skip to primary navigationskip to content

Public Policy Research Seminar: ‘What’s Wrong with the British Constitution? Implications of the Scottish and EU Referendum Votes’

Part of the Public Policy Research Seminar Series
When Jan 21, 2016
from 12:30 PM to 01:30 PM
Where Room 119, Alison Richard Building
Contact Name
Attendees All welcome
Add event to calendar vCal


Since the UK has no codified constitution, nothing can be unconstitutional. This has advantages and disadvantages. Flexibility is an advantage. Two disadvantages are lack of rights protection and lack of longstops to prevent unintended consequences. Nobody intended to produce a UK minus Scotland outside the EU and an independent Scotland inside it; but that is a possible scenario for the period 2016-20.


Iain McLean FBA FRSE is Senior Research Fellow in Politics

Director, Gwilym Gibbon Centre for Public Policy

Professor of Politics, Oxford University

Vice-President for Public Policy, British Academy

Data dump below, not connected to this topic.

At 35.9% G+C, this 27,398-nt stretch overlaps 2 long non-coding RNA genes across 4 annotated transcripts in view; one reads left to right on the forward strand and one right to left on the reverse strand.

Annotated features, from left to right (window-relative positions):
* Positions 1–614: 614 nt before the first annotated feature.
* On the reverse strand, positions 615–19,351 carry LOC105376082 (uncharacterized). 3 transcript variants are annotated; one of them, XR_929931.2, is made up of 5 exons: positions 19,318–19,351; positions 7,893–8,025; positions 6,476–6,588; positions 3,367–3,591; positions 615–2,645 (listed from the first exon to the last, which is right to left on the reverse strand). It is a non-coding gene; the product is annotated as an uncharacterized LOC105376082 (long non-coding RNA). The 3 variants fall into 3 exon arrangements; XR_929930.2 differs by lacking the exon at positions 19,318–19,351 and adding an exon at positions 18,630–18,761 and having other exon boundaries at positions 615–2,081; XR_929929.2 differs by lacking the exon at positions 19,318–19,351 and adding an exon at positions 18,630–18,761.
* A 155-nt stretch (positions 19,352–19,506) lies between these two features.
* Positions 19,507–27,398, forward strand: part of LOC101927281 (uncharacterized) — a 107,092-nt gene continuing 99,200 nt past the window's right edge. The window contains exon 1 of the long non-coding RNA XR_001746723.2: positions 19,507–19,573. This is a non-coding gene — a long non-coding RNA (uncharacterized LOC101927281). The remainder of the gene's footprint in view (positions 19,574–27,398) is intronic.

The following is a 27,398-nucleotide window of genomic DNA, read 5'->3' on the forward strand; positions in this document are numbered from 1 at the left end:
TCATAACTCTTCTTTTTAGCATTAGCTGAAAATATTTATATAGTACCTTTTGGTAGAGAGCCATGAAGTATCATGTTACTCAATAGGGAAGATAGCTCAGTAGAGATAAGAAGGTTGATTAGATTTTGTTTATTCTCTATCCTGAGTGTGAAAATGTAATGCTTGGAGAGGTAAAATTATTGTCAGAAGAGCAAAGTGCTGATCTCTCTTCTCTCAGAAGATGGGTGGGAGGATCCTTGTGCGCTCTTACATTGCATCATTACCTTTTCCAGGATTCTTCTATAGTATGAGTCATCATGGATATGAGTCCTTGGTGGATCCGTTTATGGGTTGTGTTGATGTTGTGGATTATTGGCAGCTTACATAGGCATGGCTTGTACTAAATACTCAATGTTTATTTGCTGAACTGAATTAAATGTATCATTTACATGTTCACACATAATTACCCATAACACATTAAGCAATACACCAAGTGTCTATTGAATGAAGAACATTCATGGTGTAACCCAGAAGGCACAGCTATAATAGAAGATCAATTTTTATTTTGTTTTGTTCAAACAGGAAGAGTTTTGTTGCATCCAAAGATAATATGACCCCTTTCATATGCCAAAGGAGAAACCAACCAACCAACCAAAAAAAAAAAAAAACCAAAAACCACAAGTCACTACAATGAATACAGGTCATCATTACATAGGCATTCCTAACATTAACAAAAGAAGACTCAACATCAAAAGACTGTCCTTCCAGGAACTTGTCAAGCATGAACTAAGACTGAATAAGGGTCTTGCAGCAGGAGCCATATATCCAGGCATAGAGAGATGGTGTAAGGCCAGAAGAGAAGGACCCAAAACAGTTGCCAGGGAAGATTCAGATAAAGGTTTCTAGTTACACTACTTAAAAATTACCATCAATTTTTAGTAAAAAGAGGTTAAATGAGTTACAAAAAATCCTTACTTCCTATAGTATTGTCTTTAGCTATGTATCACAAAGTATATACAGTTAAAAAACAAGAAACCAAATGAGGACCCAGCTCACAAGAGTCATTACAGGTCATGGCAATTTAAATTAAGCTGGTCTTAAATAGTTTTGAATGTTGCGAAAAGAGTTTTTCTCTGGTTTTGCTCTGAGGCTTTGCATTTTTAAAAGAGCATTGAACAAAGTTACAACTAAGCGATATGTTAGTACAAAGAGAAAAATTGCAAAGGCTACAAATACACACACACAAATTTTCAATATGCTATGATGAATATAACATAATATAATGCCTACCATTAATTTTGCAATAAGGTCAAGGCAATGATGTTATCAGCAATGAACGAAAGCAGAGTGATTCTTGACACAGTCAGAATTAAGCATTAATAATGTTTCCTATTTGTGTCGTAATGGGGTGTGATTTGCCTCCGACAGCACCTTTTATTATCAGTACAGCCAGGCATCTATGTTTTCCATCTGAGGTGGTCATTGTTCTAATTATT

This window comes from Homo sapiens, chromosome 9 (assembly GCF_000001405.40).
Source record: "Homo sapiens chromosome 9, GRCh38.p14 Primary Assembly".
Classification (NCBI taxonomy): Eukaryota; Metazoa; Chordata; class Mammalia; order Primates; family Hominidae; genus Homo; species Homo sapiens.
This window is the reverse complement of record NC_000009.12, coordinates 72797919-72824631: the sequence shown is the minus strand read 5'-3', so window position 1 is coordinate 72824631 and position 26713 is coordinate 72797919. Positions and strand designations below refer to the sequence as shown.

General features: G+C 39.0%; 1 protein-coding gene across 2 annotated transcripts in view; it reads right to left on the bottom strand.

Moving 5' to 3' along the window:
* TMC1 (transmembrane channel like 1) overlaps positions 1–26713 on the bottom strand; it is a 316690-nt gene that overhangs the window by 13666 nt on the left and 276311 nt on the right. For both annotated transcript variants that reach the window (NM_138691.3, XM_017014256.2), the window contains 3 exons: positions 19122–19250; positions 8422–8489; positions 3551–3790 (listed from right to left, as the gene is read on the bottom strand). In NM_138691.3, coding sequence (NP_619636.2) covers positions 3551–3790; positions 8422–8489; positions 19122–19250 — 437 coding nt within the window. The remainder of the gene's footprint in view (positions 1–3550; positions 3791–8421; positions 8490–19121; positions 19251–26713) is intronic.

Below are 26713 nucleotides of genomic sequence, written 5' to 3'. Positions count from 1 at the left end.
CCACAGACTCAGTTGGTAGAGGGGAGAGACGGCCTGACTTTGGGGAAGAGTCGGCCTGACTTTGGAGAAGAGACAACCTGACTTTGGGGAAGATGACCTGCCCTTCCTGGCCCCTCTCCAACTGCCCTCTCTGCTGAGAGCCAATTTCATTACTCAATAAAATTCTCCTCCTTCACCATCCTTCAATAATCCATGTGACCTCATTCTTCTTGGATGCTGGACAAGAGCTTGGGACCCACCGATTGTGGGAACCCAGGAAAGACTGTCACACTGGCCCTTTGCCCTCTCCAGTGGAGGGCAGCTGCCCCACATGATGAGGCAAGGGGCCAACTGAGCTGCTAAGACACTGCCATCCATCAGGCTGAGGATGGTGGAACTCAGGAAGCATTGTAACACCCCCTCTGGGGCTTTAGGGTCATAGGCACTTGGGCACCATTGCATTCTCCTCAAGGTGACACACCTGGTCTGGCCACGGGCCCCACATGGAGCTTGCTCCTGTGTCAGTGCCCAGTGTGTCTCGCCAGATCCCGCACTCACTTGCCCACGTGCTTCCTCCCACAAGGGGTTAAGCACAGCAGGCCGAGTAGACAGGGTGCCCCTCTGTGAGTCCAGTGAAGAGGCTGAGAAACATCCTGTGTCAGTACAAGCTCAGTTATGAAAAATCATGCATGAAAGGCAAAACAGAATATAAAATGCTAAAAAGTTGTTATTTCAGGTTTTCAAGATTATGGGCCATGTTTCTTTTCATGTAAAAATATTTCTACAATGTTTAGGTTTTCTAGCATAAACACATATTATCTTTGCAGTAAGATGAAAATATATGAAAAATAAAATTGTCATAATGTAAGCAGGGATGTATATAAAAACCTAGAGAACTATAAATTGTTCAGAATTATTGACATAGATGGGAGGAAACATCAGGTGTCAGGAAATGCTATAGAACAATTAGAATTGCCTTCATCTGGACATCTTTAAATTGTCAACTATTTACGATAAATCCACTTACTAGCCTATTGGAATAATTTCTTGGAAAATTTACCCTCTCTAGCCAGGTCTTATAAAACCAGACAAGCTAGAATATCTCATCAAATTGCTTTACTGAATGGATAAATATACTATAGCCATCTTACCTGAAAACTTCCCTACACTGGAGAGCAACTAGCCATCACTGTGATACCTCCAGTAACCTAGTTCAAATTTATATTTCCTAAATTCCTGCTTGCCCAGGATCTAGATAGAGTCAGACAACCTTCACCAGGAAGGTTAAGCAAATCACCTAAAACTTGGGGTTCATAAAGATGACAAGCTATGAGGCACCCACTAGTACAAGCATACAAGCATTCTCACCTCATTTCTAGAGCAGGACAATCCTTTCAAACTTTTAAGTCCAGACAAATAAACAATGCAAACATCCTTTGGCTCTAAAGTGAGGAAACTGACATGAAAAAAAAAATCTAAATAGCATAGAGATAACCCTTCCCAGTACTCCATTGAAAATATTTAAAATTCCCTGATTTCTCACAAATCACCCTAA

More information about this event…

RSS Feed Latest news

There’s no better trade deal for the UK than being in the EU but the Chequers ‘sticky tape’ may just help the UK Brexit if it still wants to.

Sep 21, 2018

Dr Lorand Bartels, a Reader in International Law at the University of Cambridge, teaches WTO & EU law, tells the Cambridge Public Policy SRI (Strategic Research Initiative) what he thinks the UK’s prospects are of getting proper trade deals with other countries post Brexit.

Will Michel Barnier save Theresa May’s bacon and will historian’s look back on a wasted three months soon after the UK’s June 2016 Referendum?

Sep 13, 2018

Catherine Barnard, Professor of EU Law at the University of Cambridge and a Senior Fellow of UK in a Changing Europe tells the Cambridge Public Policy SRI (Strategic Research Initiative) what she thinks of the UK government’s Chequers Deal.

View all news

About Us

We aim to support public policy research across Cambridge University, working with colleagues in science, social science, the arts and humanities, to apply new thinking to public policy problems and promote research and analysis into the public policy process. We hope to connect and raise the profile of existing public policy related work across the University and support collaborative research that includes policy development in a range of subject areas. 

Contact us if you are interested in joining the initiative or would like to know more.